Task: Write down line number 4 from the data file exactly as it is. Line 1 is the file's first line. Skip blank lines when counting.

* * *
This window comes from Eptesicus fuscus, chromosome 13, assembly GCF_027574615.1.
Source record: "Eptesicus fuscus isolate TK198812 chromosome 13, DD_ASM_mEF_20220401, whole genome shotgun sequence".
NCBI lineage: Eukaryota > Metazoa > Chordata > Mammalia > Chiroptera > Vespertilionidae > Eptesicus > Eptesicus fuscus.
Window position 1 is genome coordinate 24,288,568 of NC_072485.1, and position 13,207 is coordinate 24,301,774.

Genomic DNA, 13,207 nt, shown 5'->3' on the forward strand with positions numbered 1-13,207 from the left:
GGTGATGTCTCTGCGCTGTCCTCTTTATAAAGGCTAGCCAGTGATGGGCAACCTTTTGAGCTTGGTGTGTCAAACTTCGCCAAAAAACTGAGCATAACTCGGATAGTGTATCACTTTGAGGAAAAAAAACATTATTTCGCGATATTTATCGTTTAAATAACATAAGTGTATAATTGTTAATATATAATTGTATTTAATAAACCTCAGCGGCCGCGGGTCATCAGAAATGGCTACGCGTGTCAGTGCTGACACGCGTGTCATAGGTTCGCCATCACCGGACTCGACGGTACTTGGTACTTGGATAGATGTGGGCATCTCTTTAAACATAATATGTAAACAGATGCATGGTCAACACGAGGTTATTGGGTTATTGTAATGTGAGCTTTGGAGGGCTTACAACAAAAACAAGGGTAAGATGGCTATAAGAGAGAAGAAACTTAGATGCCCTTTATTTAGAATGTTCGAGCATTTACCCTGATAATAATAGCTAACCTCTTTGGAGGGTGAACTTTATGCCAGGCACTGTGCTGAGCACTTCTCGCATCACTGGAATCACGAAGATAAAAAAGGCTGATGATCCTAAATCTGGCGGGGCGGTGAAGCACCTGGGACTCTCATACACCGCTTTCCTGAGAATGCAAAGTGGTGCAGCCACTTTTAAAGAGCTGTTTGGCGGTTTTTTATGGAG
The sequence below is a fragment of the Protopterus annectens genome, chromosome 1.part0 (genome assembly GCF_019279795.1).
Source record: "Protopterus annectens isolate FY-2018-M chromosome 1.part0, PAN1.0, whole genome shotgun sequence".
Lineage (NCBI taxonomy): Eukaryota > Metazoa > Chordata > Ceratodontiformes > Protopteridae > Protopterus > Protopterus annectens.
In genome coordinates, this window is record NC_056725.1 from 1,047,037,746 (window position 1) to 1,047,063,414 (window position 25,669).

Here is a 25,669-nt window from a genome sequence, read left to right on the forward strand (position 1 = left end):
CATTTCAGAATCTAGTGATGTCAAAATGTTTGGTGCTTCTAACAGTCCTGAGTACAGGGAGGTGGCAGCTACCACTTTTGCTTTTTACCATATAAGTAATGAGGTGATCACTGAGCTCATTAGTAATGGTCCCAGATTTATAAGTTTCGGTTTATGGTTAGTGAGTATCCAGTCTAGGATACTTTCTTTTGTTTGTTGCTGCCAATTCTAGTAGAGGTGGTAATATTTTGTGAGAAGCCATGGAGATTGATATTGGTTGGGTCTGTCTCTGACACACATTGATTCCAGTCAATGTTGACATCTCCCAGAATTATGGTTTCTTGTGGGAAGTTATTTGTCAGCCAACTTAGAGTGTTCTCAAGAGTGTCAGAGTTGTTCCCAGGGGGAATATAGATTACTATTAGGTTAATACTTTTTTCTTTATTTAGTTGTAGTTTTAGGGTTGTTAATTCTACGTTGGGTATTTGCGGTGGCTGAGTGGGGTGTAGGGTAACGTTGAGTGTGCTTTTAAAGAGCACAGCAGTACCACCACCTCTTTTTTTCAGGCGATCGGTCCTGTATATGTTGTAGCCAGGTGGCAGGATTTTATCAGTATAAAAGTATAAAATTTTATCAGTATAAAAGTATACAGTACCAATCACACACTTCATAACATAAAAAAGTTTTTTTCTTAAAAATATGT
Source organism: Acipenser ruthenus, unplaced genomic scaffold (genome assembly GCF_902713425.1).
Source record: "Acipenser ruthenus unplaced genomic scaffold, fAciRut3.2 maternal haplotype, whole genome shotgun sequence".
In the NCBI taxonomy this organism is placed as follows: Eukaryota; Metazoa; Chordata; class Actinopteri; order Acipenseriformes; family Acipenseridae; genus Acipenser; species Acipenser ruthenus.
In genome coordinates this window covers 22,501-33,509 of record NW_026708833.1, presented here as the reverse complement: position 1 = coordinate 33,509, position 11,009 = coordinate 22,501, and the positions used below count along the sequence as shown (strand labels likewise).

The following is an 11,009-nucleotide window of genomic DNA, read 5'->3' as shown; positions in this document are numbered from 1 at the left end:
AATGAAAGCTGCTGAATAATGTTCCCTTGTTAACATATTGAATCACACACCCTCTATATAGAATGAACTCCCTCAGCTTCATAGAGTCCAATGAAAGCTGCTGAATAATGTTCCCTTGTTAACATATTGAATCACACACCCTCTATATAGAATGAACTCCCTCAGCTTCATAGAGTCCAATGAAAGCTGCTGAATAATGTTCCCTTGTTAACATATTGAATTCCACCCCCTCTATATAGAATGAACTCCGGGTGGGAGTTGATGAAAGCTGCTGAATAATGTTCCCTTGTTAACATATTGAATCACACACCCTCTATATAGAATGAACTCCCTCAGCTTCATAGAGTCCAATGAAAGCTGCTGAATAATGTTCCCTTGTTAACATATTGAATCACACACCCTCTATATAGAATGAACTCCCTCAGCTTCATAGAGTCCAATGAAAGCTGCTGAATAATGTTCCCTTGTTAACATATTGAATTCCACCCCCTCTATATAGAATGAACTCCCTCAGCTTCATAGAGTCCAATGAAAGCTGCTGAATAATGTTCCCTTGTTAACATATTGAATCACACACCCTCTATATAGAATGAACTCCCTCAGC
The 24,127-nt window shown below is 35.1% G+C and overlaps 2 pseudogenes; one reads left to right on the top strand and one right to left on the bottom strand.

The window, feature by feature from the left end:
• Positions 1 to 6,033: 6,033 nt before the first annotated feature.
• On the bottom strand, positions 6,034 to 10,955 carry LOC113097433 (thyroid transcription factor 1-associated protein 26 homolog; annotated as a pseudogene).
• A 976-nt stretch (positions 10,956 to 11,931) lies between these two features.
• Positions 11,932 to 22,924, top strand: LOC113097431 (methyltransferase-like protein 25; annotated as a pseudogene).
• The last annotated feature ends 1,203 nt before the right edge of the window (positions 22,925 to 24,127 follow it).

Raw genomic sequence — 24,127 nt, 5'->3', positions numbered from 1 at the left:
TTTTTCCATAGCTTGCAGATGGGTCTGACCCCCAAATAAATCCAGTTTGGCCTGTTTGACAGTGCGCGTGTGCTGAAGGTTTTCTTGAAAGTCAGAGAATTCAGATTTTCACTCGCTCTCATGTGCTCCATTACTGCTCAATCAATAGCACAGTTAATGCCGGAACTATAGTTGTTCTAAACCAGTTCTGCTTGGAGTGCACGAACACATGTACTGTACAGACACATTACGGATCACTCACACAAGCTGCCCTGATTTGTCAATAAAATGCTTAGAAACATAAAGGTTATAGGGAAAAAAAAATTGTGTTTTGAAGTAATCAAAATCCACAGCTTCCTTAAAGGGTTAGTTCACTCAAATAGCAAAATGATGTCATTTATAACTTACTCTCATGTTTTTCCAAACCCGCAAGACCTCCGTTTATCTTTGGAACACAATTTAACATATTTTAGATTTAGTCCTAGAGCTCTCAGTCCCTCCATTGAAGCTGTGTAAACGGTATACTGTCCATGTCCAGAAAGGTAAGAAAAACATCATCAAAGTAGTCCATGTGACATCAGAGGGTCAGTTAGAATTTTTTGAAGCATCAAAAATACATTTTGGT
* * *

Window position 1 is genome coordinate 24,288,568 of NC_072485.1, and position 13,207 is coordinate 24,301,774.